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1010 A single-cell transcriptomic atlas of human NK cells to guide cancer immunotherapy
  1. Ryan King1,
  2. Azim Amirabad2,3,
  3. Amir Bayegan1,
  4. Joachim Theilhaber1,
  5. Nicole Acuff1,
  6. Shannon McGrath1,4,
  7. Xiangming Li1,
  8. Franck Rapaport2,5,
  9. Jack Pollard1,6 and
  10. Donald Jackson1
  1. 1Sanofi, Cambridge, MA, United States
  2. 2Digital Data Science, Cambridge, MA, USA
  3. 3Current Affiliation: Johnson and Johnson, Cambridge, MA, USA
  4. 4Current Affiliation: Moderna Clinical Biomarker Lab, Cambridge, MA, USA
  5. 5Current Affiliation: Sanofi Precision Medicine and Computational Biology, Cambridge, MA, USA
  6. 6Current Affiliation: Moderna Oncology, Cambridge, MA, US


Background Natural killer (NK) cell can serve as an effective anti-cancer treatment,1,2 and enhancing NK function has been shown to enhance patient outcomes.1,2 Therefore, insight into NK cell states and subtypes may lead to new treatment options. Initial characterization of NK cells relied on flow cytometry with surface markers dividing NK cells into less mature CD56bright NKs and more mature CD56dim NKs.4 More recently, single-cell RNAseq profiling has enabled deeper characterization and revealed three novel subtypes: cytokine-induced memory-like (CIML), adaptive, low ribosomal, and type I IFN responding NKs, which enhanced the previously known CD56bright, CD56dim, and CD56dim CD57+ subtypes.5 Here, we extend this single cell subtyping by building a cancer-focused NK cell Atlas that integrates 25 public datasets from multiple types of cancers and delineates both the subtypes and states of the NK cells.

Methods Single cell sequencing datasets were downloaded from the studies listed in [table 1]. NK cells were identified using the HaiTam cell type prediction algorithm v1.6 Harmony v0.1.07 was used for batch correction and ACTIONet v3.0.08 was used for data integration and cell state identification. Cell state abundance comparisons were performed using 1-way ANOVA with Dunnett’s post hoc test.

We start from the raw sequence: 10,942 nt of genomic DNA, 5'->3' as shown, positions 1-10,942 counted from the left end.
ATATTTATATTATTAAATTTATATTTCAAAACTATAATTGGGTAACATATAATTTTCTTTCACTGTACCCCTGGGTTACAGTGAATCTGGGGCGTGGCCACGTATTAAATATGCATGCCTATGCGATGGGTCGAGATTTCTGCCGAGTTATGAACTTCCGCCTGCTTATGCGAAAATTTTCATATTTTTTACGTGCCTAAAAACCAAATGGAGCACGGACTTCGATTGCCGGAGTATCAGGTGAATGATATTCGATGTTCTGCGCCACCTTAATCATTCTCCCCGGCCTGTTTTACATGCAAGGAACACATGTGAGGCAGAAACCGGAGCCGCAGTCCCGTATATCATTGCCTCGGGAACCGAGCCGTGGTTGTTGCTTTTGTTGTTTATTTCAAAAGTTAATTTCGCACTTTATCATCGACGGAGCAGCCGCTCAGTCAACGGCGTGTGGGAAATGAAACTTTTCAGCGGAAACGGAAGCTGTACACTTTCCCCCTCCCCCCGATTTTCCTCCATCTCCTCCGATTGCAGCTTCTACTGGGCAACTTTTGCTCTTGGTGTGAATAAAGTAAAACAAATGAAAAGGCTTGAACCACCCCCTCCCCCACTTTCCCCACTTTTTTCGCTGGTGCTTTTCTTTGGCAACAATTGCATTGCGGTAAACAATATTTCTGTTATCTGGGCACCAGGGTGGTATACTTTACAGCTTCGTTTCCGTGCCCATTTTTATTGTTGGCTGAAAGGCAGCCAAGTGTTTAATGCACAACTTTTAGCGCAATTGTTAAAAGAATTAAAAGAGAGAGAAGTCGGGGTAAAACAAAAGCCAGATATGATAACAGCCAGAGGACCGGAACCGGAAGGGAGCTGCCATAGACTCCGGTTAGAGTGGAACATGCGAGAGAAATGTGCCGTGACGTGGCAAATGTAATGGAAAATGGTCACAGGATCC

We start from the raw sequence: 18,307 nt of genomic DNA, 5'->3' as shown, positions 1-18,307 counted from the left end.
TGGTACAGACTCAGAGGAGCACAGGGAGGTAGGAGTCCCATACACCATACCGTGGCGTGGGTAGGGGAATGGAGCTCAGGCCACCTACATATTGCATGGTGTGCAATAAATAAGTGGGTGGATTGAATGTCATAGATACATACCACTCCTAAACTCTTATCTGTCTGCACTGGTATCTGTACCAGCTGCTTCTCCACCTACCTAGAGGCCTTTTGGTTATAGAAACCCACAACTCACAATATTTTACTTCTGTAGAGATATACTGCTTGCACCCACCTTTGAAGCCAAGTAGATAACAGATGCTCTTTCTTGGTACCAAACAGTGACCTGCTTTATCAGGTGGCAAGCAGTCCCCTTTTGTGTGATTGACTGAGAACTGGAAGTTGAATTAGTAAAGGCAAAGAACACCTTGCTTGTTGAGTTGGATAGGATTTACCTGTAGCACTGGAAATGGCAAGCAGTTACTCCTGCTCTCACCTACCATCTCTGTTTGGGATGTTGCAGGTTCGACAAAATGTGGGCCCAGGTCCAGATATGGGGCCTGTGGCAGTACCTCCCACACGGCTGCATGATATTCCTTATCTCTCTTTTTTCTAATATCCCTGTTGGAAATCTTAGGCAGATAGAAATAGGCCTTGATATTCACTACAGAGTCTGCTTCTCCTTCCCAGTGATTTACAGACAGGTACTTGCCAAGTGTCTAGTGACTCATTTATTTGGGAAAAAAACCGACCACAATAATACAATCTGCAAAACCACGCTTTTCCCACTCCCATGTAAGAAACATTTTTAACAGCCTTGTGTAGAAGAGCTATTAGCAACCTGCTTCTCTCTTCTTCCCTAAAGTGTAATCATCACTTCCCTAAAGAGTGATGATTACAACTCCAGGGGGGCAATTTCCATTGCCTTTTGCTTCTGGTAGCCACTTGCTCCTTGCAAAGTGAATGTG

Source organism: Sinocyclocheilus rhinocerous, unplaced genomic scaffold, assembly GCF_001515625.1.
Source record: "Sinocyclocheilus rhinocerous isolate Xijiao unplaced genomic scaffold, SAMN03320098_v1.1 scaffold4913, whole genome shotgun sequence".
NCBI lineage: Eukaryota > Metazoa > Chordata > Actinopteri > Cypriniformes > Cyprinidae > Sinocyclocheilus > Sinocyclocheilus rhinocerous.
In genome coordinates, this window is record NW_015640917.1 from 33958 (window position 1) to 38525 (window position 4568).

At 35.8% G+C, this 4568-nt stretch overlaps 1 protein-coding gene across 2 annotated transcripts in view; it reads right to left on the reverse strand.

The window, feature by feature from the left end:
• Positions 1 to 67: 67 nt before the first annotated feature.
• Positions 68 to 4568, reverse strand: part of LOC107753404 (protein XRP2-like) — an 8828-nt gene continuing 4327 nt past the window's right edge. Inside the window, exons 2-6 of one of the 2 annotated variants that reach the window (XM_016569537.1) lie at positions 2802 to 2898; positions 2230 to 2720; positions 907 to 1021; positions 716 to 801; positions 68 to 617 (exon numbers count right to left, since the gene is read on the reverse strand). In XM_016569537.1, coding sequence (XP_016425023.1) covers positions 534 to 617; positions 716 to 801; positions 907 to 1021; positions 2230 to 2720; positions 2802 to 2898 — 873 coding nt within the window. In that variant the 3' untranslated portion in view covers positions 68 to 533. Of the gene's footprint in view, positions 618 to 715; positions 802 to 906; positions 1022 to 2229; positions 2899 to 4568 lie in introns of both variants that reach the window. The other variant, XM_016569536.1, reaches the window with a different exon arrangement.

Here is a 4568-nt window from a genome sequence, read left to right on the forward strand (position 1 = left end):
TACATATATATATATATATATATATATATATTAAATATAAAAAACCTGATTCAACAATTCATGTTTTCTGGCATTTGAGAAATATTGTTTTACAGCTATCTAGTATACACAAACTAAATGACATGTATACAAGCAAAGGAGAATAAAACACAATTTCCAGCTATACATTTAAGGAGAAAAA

Results We generated an Atlas of 89,704 NK cells from 281 donors in 21 cancer focused studies, 3 studies using healthy donors, and 1 study of ulcerative colitis [table 1]. We identified 12 unique NK cellular states in our Atlas [figure 1]. Some states recapitulated known NK subtypes such as CIMLs and type 1 IFN responders. By contrast, CD56dim NKs were represented by 2 cellular states and CD56bright NKs were represented by 3 states. We found that one of these CD56bright states is more abundant in blood from renal cell cancer patients than in blood from healthy donors (2.1-fold change; p < 0.02). Compared to other CD56bright states, this overrepresented state expresses higher levels of the cytotoxic gene GZMK and of migratory markers CD44, CXCR3 and SELL.

Conclusions Our Atlas describes 12 NK cell states reflecting maturation, activation, and exhaustion in cancer. These states provide a framework for assessing co-expression of targets for NK modulators and for understanding the effects of treatments on NK cells.


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Abstract 1010 Figure 1

UMAP of the cellular states in the NK atlasEach unique cellular state identified in this study has a unique color assigned to it and has been plotted in the UMAP

Abstract 1010 Figure 2

Public studies used to construct the NK atlasThe names of each dataset used are listed along with identifiers and disease focus

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